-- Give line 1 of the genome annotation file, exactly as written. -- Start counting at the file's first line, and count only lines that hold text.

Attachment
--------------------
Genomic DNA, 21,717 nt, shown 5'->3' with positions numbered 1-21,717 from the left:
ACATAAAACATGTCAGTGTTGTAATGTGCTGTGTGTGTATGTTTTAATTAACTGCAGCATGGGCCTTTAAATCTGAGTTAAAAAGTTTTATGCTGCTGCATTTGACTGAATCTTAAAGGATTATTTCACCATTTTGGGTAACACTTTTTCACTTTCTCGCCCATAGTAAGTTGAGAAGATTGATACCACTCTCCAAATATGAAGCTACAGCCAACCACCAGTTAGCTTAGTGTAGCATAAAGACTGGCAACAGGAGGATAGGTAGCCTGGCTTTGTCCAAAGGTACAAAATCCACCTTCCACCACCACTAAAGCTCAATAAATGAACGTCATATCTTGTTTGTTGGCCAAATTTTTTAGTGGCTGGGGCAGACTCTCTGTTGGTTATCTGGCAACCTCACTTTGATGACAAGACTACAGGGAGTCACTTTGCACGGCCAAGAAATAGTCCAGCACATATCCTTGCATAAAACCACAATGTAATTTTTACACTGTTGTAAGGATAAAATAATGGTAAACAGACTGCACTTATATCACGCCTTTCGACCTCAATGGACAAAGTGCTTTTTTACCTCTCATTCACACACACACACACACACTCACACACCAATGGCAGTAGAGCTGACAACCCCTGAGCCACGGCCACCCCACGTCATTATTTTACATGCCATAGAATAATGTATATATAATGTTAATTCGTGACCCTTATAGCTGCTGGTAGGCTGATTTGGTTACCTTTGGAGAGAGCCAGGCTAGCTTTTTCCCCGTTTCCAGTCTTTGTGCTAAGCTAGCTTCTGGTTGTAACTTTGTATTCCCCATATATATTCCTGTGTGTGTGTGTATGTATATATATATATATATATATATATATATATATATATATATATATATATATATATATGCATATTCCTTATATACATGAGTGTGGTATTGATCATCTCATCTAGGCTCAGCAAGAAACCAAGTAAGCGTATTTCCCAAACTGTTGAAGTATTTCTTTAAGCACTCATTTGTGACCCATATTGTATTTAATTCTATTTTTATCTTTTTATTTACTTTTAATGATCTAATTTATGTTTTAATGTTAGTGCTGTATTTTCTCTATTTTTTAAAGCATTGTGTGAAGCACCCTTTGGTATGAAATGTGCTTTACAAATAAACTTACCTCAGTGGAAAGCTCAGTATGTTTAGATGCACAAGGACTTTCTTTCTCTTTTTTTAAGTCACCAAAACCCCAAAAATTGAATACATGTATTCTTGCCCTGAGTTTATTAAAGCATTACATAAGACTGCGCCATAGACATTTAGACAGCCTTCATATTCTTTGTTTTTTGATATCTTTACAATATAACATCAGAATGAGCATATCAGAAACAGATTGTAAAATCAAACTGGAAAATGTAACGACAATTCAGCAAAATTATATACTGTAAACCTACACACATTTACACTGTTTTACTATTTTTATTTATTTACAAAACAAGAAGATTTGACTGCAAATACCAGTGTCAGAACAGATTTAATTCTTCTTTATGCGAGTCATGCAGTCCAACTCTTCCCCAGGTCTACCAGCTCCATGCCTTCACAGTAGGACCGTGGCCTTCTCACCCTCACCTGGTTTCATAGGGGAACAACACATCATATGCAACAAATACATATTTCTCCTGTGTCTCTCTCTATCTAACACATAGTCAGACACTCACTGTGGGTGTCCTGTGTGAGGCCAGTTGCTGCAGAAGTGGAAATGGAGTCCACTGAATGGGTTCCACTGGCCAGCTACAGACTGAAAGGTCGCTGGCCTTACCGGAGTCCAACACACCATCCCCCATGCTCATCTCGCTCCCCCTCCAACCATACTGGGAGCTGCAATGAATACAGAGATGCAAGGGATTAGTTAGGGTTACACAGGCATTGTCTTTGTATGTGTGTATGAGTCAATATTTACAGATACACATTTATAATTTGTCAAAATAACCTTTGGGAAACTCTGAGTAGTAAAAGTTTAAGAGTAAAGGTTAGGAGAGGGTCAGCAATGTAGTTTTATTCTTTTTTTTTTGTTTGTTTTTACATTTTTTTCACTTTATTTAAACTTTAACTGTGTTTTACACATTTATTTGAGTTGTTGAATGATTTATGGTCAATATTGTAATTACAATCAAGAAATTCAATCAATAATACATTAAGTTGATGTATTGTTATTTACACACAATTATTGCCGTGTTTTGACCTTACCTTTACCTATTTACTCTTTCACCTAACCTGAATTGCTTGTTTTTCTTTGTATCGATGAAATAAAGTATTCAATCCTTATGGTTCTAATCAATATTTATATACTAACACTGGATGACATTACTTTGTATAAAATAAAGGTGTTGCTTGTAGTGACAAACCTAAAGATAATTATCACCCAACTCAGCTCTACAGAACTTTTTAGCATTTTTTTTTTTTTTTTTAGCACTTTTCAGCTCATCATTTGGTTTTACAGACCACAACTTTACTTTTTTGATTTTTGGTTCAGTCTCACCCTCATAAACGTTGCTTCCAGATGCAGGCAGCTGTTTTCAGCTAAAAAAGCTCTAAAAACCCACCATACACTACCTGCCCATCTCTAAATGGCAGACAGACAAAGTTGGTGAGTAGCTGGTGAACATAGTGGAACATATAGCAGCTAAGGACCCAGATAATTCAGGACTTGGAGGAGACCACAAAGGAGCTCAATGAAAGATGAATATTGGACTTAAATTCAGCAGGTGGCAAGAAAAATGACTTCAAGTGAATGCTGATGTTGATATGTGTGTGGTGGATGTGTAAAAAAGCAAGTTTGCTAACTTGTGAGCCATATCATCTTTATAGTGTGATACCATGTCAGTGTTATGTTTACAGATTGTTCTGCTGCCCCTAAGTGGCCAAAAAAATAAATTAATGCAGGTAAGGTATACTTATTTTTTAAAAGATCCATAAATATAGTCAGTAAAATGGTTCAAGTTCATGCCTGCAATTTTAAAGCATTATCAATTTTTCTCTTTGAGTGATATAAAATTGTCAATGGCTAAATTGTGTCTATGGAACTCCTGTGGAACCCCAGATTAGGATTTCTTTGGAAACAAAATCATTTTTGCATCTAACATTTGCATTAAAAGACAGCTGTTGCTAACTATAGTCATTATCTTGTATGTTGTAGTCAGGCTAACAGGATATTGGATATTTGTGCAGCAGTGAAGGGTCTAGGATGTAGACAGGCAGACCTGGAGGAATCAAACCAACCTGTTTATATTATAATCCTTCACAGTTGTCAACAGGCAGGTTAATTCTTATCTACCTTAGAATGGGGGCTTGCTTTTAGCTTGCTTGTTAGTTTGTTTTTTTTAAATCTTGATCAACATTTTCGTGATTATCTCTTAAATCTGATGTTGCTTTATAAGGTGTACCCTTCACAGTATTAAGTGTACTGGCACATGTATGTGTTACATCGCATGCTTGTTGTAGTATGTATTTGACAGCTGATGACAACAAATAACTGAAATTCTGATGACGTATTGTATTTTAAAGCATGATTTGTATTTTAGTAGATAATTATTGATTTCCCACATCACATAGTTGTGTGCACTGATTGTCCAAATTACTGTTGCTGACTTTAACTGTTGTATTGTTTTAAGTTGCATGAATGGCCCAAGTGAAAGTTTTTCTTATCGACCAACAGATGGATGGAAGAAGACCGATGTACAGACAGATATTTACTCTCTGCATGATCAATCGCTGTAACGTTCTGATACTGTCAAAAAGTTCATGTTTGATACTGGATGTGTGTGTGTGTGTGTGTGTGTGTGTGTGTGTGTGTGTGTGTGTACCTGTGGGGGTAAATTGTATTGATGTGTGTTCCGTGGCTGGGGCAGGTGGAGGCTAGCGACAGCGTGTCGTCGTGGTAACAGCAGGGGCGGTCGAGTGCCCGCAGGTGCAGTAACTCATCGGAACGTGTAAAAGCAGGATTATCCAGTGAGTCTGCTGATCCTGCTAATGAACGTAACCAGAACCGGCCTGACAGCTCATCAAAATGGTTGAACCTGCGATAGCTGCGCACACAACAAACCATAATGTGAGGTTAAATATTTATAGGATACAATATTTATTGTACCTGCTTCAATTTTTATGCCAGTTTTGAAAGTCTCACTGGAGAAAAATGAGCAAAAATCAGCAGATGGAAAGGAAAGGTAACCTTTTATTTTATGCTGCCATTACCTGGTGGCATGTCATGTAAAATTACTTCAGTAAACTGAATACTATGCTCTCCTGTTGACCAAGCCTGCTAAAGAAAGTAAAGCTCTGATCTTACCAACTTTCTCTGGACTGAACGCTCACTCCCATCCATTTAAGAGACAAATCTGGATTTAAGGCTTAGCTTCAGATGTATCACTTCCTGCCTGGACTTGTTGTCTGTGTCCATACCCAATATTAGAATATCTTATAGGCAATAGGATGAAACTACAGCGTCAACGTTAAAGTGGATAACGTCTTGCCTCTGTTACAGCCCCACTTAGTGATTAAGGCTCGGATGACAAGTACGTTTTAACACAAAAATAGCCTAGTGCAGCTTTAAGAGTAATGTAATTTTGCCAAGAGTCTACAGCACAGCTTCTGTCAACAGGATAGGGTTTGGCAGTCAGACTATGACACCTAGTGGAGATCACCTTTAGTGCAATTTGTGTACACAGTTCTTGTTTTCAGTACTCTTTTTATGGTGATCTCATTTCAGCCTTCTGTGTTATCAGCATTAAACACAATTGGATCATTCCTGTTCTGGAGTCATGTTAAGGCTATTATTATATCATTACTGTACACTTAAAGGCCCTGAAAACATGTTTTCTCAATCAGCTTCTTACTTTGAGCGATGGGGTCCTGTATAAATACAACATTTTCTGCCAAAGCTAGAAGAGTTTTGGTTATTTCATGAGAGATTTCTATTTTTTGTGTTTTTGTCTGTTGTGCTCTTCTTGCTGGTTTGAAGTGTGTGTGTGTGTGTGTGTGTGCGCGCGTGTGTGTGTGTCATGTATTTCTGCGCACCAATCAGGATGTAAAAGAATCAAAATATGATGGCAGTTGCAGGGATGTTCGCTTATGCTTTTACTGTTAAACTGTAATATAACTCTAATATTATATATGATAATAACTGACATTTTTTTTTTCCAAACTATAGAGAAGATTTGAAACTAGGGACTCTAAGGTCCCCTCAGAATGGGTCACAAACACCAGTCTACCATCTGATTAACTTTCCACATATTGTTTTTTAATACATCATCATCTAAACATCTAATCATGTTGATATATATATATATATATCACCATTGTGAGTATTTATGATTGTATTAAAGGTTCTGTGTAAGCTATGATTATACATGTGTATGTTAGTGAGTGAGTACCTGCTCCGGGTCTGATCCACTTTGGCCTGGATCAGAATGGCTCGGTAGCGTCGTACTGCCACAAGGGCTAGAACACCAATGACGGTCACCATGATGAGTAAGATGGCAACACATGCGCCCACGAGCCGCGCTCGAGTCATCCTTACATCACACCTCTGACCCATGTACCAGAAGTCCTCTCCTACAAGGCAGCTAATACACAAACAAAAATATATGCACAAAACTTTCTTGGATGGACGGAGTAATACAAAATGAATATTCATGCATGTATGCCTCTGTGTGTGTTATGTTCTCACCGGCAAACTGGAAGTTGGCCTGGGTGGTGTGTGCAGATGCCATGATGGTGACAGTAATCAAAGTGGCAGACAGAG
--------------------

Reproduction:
Genomic DNA, 21,717 nt, shown 5'->3' with positions numbered 1-21,717 from the left: